Words Matter

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Over the last week we’re still seeing the fallout from an article that Boris Johnson, former Foreign Secretary of the British Government, wrote in the Times on his stance towards the Burqa and Niqab, head to toe garments worn by some Muslim women.

A lot of the British and International media was highly critical of remarks made that have been construed as offensive. The irony being that the article in question was a critique on Denmark and various other nations banning such garments from the public sphere.

The article in question is…eh. It’s not necessarily poorly written as it feels overwhelmingly stuffy. It reads like a moron trying to come off as smart and charming, which is how Johnson usually acts- but it’s hard to transmit that sloppy personality into words. The same way Trump’s charisma doesn’t translate well into the form of a tweet and he just sounds like a raving lunatic.

Which he is, but he sounds a hell of a lot nicer in person.


So the article starts out with Johnson’s own unbelievable anecdote about life in Copenhagen. Such as the locals stripping down to dive into the river, weird. But the most unbelievable aspect of the article is that Boris claimed he got up early to go for a run. Go for a run? Where? To McDonalds?

Of course he gives a few little jibes to the EU, all of which would have a lot more depth if the author wasn’t a snivelling coward who campaigned for leave purely for his own political gain, fully aware that there was no plan and jumped ship when he realised how gullible the British public was. Essentially forfeiting the responsibility of leaving an economic powerhouse to a cabinet of Remainers and bumbling idiots.

Then of course he gets onto the topic of hand, which is the condemnation of the recent Burqa ban in Denmark- one of several countries to have banned such garments, which includes China, France, Belgium, Cameroon, Chad, alongside some regions in the Congo, Niger and Switzerland.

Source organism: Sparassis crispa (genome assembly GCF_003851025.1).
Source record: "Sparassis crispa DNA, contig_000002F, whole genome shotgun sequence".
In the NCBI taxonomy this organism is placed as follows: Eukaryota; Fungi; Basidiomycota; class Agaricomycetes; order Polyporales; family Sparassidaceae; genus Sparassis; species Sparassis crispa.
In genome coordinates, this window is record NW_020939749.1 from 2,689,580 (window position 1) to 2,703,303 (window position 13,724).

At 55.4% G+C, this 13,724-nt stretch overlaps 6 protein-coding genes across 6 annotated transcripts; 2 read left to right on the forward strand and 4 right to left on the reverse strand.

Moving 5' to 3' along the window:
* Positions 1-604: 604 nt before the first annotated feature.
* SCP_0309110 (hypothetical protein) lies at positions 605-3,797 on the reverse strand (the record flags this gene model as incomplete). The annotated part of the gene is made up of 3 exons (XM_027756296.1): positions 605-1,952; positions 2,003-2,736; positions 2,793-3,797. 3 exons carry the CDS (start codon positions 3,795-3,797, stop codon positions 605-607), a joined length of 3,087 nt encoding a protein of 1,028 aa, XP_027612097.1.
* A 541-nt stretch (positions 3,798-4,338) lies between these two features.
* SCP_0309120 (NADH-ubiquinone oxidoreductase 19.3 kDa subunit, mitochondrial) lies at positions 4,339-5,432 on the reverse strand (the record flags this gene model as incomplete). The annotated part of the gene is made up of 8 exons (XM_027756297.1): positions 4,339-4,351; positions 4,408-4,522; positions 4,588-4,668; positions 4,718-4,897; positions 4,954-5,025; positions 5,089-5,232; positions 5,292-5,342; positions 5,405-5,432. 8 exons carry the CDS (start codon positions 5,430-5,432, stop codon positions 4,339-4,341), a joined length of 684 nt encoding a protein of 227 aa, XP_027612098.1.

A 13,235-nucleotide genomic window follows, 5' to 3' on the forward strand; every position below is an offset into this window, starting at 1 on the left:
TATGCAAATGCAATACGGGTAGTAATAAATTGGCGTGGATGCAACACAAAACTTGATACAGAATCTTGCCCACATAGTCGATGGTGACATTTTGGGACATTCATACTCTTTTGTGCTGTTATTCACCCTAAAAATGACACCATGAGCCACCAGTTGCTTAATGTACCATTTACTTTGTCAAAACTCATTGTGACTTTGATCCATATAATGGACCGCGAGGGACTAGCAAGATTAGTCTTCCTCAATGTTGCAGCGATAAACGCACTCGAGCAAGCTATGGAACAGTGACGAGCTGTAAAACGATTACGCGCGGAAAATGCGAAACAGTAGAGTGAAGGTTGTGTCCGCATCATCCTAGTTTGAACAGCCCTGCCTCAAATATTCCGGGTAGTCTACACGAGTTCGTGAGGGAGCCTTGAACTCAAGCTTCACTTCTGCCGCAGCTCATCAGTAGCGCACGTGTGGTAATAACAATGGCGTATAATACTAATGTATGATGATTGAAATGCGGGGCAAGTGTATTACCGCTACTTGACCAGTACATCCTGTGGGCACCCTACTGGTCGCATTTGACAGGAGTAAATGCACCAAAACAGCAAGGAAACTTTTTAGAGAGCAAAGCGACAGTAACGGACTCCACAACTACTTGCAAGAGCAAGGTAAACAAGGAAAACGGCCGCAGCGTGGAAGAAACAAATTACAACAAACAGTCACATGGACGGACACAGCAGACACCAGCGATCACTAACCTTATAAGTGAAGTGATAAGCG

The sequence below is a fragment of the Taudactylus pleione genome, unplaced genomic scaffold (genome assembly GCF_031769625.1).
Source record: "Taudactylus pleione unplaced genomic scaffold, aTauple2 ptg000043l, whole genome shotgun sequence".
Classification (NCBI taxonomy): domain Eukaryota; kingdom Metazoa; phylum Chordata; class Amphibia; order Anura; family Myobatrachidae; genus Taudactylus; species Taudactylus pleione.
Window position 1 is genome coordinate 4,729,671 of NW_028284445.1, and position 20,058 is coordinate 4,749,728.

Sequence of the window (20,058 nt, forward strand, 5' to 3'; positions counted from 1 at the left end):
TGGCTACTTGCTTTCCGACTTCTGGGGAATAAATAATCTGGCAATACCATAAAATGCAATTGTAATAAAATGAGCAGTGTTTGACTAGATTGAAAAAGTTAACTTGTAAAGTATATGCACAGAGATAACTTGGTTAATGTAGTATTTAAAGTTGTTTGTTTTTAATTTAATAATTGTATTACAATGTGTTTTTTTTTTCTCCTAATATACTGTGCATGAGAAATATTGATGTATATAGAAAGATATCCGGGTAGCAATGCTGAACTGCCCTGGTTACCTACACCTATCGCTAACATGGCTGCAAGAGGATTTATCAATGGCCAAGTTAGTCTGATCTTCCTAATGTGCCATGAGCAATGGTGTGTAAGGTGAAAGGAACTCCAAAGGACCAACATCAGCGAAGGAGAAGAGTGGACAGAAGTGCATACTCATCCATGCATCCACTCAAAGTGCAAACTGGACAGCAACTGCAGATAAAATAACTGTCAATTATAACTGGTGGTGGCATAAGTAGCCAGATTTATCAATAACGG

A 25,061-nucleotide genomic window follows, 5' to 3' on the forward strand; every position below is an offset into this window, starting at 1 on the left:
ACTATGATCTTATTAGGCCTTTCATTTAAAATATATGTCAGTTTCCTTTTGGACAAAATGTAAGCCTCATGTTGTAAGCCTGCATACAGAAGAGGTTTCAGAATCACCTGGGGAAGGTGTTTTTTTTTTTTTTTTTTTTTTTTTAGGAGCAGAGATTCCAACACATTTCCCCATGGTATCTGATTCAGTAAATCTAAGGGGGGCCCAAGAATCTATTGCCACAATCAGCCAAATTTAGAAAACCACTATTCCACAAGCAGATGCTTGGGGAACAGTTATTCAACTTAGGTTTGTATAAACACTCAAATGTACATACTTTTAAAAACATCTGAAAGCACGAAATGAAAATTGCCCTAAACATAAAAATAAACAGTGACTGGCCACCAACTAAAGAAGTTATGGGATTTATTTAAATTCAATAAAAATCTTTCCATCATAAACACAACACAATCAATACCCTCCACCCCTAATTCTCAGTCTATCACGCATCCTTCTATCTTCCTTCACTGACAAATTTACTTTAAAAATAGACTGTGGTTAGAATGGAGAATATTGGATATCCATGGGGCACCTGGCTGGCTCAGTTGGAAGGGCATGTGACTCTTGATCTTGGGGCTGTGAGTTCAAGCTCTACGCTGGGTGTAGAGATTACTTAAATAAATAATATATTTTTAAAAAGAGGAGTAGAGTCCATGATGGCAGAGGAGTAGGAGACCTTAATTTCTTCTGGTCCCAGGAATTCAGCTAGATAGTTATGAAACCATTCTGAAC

For the vast majority of the article he seems reasonable albeit pretentious. He’s right in his consideration that the ban on the Burqa does little to nothing other than irritating the community you intended to help and driving them away. It also fails to appease the Far Right, who don’t want to ban the Burqa- but Muslims entirely.

He’s even right that the Burqa and Niqab are tools of oppression, both of which aren’t really clarified in the Qur’an and hence have lead to the vast majority of Muslim scholars to admit that both garments are at most optional but shouldn’t be enforced. In most Muslim societies, such garments are seen as oncoming Fundamentalism in the religion and society as a whole.

These garments are a form of internalised Misogyny transmitted from a medieval patriarchal society that out-dates the Prophet Muhammad himself. While some women say they wear it because it makes them feel closer to God and allows them to express pride in their beliefs and community, it’s important to acknowledge that for the vast majority of women across the world- there is no choice. There is a man, a mob or a state that forces you to wear that garment because they want to control you. Because to them you are not an equal, you are a piece of meat that belongs to them.

Such men should always be criticised. Their ideas should always be torn to shreds and thus is is necessary to repeat, again and again, that the Burqa and the Niqab are the most dire forms of misogyny.